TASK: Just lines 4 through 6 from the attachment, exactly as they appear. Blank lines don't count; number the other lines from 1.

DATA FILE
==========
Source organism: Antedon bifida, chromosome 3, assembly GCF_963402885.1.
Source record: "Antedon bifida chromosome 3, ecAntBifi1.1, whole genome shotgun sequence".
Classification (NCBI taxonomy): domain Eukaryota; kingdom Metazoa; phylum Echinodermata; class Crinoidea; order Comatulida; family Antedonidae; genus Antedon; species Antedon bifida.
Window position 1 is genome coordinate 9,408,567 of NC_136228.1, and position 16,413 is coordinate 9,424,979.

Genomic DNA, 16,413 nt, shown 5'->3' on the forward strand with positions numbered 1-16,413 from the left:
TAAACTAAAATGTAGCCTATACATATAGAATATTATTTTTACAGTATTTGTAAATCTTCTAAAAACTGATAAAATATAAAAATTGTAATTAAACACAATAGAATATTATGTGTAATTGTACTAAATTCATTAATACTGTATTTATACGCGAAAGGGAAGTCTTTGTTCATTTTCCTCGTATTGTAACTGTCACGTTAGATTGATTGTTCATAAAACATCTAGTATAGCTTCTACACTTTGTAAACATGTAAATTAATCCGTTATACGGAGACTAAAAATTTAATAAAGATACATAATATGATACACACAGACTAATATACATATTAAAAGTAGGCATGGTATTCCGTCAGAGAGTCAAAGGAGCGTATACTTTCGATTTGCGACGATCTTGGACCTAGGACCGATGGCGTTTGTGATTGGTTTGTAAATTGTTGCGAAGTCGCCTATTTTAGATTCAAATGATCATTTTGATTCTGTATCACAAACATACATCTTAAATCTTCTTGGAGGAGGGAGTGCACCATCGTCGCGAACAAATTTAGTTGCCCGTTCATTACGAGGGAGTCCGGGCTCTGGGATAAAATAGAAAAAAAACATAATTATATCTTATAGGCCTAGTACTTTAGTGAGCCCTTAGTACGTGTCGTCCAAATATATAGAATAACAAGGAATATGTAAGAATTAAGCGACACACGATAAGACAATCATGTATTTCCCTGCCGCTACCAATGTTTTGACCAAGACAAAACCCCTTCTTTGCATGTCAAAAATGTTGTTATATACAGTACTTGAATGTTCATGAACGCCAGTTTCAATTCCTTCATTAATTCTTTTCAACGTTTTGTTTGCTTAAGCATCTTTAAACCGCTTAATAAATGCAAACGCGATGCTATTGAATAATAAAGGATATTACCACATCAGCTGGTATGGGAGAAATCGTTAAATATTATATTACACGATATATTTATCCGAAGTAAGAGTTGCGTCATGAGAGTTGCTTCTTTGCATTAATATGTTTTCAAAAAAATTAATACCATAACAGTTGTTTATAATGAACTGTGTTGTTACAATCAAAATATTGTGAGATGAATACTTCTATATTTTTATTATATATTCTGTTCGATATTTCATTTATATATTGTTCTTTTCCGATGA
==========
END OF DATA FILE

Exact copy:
Window position 1 is genome coordinate 9,408,567 of NC_136228.1, and position 16,413 is coordinate 9,424,979.

Genomic DNA, 16,413 nt, shown 5'->3' on the forward strand with positions numbered 1-16,413 from the left:
TAAACTAAAATGTAGCCTATACATATAGAATATTATTTTTACAGTATTTGTAAATCTTCTAAAAACTGATAAAATATAAAAATTGTAATTAAACACAATAGAATATTATGTGTAATTGTACTAAATTCATTAATACTGTATTTATACGCGAAAGGGAAGTCTTTGTTCATTTTCCTCGTATTGTAACTGTCACGTTAGATTGATTGTTCATAAAACATCTAGTATAGCTTCTACACTTTGTAAACATGTAAATTAATCCGTTATACGGAGACTAAAAATTTAATAAAGATACATAATATGATACACACAGACTAATATACATATTAAAAGTAGGCATGGTATTCCGTCAGAGAGTCAAAGGAGCGTATACTTTCGATTTGCGACGATCTTGGACCTAGGACCGATGGCGTTTGTGATTGGTTTGTAAATTGTTGCGAAGTCGCCTATTTTAGATTCAAATGATCATTTTGATTCTGTATCACAAACATACATCTTAAATCTTCTTGGAGGAGGGAGTGCACCATCGTCGCGAACAAATTTAGTTGCCCGTTCATTACGAGGGAGTCCGGGCTCTGGGATAAAATAGAAAAAAAACATAATTATATCTTATAGGCCTAGTACTTTAGTGAGCCCTTAGTACGTGTCGTCCAAATATATAGAATAACAAGGAATATGTAAGAATTAAGCGACACACGATAAGACAATCATGTATTTCCCTGCCGCTACCAATGTTTTGACCAAGACAAAACCCCTTCTTTGCATGTCAAAAATGTTGTTATATACAGTACTTGAATGTTCATGAACGCCAGTTTCAATTCCTTCATTAATTCTTTTCAACGTTTTGTTTGCTTAAGCATCTTTAAACCGCTTAATAAATGCAAACGCGATGCTATTGAATAATAAAGGATATTACCACATCAGCTGGTATGGGAGAAATCGTTAAATATTATATTACACGATATATTTATCCGAAGTAAGAGTTGCGTCATGAGAGTTGCTTCTTTGCATTAATATGTTTTCAAAAAAATTAATACCATAACAGTTGTTTATAATGAACTGTGTTGTTACAATCAAAATATTGTGAGATGAATACTTCTATATTTTTATTATATATTCTGTTCGATATTTCATTTATATATTGTTCTTTTCCGATGA